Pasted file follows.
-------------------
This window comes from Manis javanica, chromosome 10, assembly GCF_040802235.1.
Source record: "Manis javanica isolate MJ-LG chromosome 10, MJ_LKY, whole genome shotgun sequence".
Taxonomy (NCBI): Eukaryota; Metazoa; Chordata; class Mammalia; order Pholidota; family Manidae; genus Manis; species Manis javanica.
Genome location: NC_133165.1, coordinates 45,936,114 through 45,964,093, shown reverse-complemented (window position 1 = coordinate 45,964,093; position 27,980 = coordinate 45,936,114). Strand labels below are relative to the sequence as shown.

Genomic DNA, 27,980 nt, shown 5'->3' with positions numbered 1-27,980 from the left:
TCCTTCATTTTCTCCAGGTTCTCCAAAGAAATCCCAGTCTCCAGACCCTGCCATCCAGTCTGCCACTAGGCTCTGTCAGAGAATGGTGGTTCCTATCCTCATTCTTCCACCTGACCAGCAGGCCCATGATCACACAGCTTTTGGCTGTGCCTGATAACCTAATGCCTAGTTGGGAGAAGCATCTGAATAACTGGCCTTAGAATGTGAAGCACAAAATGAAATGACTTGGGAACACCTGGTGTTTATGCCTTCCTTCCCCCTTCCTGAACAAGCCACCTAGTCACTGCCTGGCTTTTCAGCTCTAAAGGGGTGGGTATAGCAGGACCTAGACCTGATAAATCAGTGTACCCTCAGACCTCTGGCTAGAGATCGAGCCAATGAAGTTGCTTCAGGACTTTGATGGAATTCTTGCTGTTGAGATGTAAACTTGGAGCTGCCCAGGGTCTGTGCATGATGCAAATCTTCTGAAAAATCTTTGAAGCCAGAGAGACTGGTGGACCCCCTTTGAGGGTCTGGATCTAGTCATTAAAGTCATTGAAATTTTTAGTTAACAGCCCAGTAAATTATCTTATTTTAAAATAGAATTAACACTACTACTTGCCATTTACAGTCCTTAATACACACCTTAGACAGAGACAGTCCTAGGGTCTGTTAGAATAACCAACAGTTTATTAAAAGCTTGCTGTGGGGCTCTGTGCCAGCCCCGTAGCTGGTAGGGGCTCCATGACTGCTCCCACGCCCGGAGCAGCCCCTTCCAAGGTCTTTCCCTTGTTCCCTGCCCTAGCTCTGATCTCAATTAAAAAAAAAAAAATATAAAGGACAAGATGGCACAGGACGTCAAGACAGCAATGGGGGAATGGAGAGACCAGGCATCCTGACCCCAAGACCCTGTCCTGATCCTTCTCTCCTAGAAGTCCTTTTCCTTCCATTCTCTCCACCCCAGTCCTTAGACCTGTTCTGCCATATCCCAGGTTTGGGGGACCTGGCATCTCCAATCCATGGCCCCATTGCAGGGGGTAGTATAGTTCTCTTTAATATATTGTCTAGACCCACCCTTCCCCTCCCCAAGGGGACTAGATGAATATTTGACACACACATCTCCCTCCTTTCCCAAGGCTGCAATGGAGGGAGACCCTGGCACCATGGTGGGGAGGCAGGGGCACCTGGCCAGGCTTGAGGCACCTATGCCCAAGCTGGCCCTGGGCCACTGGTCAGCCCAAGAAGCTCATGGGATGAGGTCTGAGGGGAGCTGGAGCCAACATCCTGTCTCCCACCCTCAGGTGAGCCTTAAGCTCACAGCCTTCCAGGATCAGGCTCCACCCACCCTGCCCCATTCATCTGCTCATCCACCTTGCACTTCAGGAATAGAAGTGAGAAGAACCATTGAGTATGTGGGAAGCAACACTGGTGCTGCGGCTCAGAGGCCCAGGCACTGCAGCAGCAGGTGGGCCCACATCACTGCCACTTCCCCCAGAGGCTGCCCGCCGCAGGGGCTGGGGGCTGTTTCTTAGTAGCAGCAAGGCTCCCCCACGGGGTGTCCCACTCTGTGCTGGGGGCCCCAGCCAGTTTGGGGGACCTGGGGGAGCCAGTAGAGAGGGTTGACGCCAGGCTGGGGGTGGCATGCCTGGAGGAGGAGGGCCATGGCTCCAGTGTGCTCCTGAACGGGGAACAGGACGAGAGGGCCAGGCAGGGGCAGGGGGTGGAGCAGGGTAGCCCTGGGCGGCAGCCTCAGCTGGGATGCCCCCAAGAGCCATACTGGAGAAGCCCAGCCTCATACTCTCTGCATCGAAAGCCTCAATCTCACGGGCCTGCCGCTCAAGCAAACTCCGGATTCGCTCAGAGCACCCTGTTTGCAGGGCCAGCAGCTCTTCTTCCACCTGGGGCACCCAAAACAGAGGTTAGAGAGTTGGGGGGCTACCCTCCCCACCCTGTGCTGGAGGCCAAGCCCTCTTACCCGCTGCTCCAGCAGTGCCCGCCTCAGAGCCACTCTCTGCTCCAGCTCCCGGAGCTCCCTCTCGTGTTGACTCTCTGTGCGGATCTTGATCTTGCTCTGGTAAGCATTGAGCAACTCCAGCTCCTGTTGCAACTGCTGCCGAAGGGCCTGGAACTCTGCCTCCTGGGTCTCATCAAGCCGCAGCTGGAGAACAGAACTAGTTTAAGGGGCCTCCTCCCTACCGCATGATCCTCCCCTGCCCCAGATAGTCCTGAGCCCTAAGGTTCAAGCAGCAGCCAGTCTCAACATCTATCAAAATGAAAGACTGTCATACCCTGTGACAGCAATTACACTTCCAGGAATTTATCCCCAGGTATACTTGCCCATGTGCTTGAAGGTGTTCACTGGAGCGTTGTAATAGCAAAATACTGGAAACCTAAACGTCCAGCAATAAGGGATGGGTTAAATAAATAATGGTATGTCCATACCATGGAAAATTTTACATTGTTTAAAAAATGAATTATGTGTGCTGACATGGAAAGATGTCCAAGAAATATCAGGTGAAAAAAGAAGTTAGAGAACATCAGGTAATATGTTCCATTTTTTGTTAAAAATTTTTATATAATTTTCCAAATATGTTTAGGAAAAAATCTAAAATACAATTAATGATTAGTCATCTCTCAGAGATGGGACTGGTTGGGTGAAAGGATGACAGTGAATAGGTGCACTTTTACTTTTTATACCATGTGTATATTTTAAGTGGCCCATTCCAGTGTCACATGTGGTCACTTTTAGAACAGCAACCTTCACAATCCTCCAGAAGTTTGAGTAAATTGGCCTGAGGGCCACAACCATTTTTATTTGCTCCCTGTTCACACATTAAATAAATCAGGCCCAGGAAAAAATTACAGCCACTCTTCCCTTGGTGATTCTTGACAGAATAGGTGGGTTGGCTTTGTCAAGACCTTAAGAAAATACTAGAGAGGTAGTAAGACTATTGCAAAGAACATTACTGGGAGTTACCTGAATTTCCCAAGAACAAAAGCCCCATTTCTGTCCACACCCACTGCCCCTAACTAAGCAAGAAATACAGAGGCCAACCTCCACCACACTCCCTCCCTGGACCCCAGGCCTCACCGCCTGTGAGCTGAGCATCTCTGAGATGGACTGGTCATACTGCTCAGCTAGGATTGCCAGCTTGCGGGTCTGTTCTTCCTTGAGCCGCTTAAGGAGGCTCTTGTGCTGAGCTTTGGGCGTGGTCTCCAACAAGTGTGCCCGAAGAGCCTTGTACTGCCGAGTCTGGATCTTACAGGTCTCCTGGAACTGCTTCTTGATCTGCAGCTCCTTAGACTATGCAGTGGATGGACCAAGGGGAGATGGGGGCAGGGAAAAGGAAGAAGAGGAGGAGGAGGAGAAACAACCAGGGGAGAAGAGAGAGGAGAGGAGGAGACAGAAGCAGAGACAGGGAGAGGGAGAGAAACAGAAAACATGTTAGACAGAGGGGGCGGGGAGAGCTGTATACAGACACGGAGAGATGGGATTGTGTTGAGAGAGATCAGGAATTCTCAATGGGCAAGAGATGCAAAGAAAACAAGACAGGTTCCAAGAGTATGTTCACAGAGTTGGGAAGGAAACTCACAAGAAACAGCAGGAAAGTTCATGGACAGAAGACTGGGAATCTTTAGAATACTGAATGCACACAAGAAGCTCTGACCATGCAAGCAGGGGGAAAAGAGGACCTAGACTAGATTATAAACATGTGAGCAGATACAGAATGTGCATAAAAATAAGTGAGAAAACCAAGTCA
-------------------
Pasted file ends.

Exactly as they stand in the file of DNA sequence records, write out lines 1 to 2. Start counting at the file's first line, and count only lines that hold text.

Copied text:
This window comes from Manis javanica, chromosome 10, assembly GCF_040802235.1.
Source record: "Manis javanica isolate MJ-LG chromosome 10, MJ_LKY, whole genome shotgun sequence".